New groups in Assam protest Karbi-Anglong Peace Accord

Forum signals possible entry of a new movement as it demands creation of an autonomous state comprising the districts of Karbi Anglong, West Karbi Anglong and Dima Hasao

Home Minister Amit Shah greets members of different groups of Assam, after the Karbi Anglong pact in New Delhi | Photo: PTI

Two dozen groups have come out against the recent peace pact between five insurgent groups from Central Assam’s Karbi Anglong district and the Central government, terming the accord a gross injustice.

The Union government signed the accord with the People’s Democratic Council of Karbi Longri, Karbi Longri NC Hills Liberation Front, the Karbi People’s Liberation Tiger, the Kuki Liberation Front and the United Peoples’ Liberation Army on September 4. But what was termed an historic step to usher in peace is already being opposed in certain quarters.

According to the Memorandum of Settlement, the accord will “ensure greater devolution of autonomy to the Karbi Anglong Autonomous Council, protection of identity, language, culture, etc, of Karbi people and focused development of the Council area, without affecting the territorial and administrative integrity of Assam”. Under the agreements, the cadres of the five outfits will also shun violence and join the democratic process.

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Abinash Ronghang, convenor of the forum of the 24 organisations, called the accord an eyewash. The demand for an autonomous state, under the provision of the Article-244 (A) of the Constitution, did not materialise in the accord; the government and the negotiators did not even discuss the issue before finalising the pact, he said.

The forum signalled the possible entry of a new movement with newer demands as it demanded creation of an autonomous state comprising the districts of Karbi Anglong, West Karbi Anglong and Dima Hasao.

The forum was also critical of a clause regarding keeping 10 seats of the 50 in Karbi Anglong Autonomous Council unreserved, and said all the seats should be reserved for the ST community.

“All the seats in the council should be reserved for members of the ST community residing here, and there is no point keeping seats unreserved,” Ronghang added.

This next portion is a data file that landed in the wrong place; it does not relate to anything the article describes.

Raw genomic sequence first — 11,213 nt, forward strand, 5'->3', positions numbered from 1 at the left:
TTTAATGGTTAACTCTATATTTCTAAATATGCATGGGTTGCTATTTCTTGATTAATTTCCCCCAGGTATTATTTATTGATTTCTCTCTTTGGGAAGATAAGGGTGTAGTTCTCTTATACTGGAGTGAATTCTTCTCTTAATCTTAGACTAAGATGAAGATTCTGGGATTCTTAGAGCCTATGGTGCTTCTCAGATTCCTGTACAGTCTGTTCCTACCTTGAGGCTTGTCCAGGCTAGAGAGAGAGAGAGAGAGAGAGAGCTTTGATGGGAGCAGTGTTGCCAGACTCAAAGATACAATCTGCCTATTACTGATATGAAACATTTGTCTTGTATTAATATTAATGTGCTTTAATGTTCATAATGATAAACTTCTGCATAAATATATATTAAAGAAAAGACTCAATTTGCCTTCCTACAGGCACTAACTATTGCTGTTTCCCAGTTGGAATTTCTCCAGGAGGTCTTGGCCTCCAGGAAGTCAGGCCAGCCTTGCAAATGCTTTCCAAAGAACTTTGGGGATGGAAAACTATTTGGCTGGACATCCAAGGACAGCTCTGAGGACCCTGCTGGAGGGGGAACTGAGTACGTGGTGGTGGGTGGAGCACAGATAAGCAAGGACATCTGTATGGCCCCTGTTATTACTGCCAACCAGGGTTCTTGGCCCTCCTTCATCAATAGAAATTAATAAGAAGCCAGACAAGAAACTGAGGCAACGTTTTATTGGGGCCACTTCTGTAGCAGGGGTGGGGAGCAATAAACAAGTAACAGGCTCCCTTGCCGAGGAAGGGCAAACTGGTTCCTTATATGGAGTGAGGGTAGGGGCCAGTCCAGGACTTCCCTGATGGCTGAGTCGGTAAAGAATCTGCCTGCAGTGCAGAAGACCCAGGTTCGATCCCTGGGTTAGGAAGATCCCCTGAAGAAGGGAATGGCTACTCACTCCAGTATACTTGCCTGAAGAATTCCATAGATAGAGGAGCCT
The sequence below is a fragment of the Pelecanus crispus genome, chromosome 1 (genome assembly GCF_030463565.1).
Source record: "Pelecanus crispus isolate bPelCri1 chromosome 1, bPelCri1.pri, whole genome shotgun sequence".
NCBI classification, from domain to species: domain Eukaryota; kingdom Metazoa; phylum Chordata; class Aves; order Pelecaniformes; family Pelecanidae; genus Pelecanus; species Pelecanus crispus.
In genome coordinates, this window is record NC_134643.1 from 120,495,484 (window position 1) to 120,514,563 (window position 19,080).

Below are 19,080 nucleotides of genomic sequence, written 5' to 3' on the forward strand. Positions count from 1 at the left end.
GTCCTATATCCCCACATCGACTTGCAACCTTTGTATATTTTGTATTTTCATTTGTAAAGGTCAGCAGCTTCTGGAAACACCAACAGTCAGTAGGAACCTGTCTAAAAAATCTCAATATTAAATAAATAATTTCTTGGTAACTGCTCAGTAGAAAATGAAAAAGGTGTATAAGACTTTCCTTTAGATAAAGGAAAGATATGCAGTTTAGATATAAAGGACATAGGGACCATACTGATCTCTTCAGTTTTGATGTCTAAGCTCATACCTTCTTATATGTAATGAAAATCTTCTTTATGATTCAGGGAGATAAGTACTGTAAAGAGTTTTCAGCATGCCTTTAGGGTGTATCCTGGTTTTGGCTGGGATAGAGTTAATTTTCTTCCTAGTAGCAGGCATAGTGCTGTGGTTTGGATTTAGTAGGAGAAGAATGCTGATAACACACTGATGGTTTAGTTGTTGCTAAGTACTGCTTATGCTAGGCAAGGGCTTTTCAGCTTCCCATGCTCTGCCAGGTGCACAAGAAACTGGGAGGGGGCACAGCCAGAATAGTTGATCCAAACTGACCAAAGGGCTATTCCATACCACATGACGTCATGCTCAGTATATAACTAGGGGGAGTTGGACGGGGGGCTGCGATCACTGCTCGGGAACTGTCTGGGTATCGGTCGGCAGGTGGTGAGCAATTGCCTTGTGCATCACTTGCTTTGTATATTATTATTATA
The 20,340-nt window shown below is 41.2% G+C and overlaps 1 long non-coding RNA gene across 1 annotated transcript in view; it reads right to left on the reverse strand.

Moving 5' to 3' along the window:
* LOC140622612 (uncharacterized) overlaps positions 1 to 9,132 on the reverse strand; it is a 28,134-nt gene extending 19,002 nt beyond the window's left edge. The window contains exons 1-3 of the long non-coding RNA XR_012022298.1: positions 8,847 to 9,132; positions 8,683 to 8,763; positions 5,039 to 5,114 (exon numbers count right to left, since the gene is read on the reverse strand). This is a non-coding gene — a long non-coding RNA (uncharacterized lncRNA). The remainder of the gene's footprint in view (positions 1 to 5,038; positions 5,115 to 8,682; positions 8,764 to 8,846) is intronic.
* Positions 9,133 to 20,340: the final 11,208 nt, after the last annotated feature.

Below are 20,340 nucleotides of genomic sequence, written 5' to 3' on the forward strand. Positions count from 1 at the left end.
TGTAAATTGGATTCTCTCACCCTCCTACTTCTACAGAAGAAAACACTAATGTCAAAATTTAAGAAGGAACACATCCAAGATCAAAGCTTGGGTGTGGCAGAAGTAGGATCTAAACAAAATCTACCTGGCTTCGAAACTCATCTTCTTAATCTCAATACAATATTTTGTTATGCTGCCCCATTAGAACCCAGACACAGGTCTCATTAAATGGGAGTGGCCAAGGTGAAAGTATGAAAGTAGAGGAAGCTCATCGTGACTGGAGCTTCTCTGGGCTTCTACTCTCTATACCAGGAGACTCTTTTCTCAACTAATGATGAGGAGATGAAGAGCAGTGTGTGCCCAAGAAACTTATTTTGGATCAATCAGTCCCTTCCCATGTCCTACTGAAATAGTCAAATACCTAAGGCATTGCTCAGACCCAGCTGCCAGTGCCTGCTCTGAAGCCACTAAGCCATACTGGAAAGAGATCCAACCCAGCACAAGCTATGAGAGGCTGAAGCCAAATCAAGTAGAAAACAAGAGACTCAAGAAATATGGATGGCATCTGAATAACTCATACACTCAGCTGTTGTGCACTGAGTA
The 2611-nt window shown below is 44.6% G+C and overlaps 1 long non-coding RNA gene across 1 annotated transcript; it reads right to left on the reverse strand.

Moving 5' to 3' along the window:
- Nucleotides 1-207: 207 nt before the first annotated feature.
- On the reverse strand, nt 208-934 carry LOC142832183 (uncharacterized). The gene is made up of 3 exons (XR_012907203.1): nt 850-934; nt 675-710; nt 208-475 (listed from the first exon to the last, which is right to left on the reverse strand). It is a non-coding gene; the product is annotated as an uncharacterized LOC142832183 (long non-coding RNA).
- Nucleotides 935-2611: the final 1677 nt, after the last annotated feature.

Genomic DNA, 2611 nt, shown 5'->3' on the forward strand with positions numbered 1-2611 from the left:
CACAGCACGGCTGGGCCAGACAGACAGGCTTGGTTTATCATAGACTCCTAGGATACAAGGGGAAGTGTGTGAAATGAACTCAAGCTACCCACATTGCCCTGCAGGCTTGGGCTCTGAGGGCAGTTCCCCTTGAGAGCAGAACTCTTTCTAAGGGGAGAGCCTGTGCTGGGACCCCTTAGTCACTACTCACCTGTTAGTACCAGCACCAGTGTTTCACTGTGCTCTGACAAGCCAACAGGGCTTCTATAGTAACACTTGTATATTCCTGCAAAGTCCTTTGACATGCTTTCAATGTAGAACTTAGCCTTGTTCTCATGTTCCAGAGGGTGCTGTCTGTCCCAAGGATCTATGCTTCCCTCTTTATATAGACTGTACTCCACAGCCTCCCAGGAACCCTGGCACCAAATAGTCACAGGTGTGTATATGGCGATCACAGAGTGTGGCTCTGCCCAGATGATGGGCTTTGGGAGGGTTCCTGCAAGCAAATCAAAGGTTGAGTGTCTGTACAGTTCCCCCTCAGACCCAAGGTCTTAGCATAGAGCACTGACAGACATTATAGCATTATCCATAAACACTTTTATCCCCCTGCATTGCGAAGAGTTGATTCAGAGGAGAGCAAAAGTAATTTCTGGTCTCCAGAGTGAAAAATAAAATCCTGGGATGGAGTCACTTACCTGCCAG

“Our protest will go on till the changes happen.”

However, the outfits that signed the accord downplayed the protests by these organisations and called them insignificant.

“They are mostly individuals and organisations with no contribution towards the cause. We have signed the accord looking at every aspect and in greater interest of our people,” said Rizak Dera, of the KLNLF.

Dera also said that none of the prominent personalities and intellectuals of Karbi Anglong had opposed the accord.

Asked about their next step post the signing of the accord, Dera said: “Some many enter politics – by joining an existing political party or forming a new political party – or some could enter business.”

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The accord also pledges a developmental package of 1,000 crore for the development of Karbi Anglong.

Experts familiar with the peace process in Assam said the emergence of new insurgent groups is a major concern.

A newly formed outfit, the Dimasa National Liberation Front (DNLA), massacred five people and set seven trucks on fire at Umrangso in Assam’s Dima Hasao district late on August 26. The outfit was formed in 2019. 

The Ministry of Home Affairs has admitted the severity of the situation. On February 22, while extending the Armed Forces Special Powers Act by a period of six months, it admitted newer emerging challenges.

The government admitted formation of a new insurgent outfit named Bodo State Liberation Tiger Force (BSLTF) by some disgruntled NDFB cadres who are unhappy with the Bodo Peace Accord signed on January 27, 2020. The BSLTF want inclusion of three more districts in Assam – Sonitpur, Biswanath and Dhemaji – in the BTR region.

“We initially had four or five insurgent groups in the state, but now newer groups are being formed and even splinter groups from the same mother groups with which, maybe, the government is holding talks,” said Pallab Bhattacharyya, for DGP of Assam

“The formation of such splinter groups is a major concern, and it is a reality that everyone can’t be satisfied and this results in few cadres breaking off and forming a new outfit with a newer set of demands,” he said.

Bhattacharyya said a possible solution could be to identify all these groups and their cadres district wise and designate deputy commissioners and superintendents of police to engage them in different trades with good monetary remuneration.

“This is one possible way. The cadres are mostly youths and they are frustrated,” he said.

Newer Groups, New Worry

The MHA in its notification said that the insurgent outfit ULFA (I), along with some other proxy ethnic militant groups, has engaged in terrorist activities including attacks on security forces, extortion, etc.

The notification also said that ULFA (I) is trying to create a new identity ‘West of South East Asia'(WSEA) in place of Northeast India, and that for this purpose it is also planning to kidnap resourceful persons.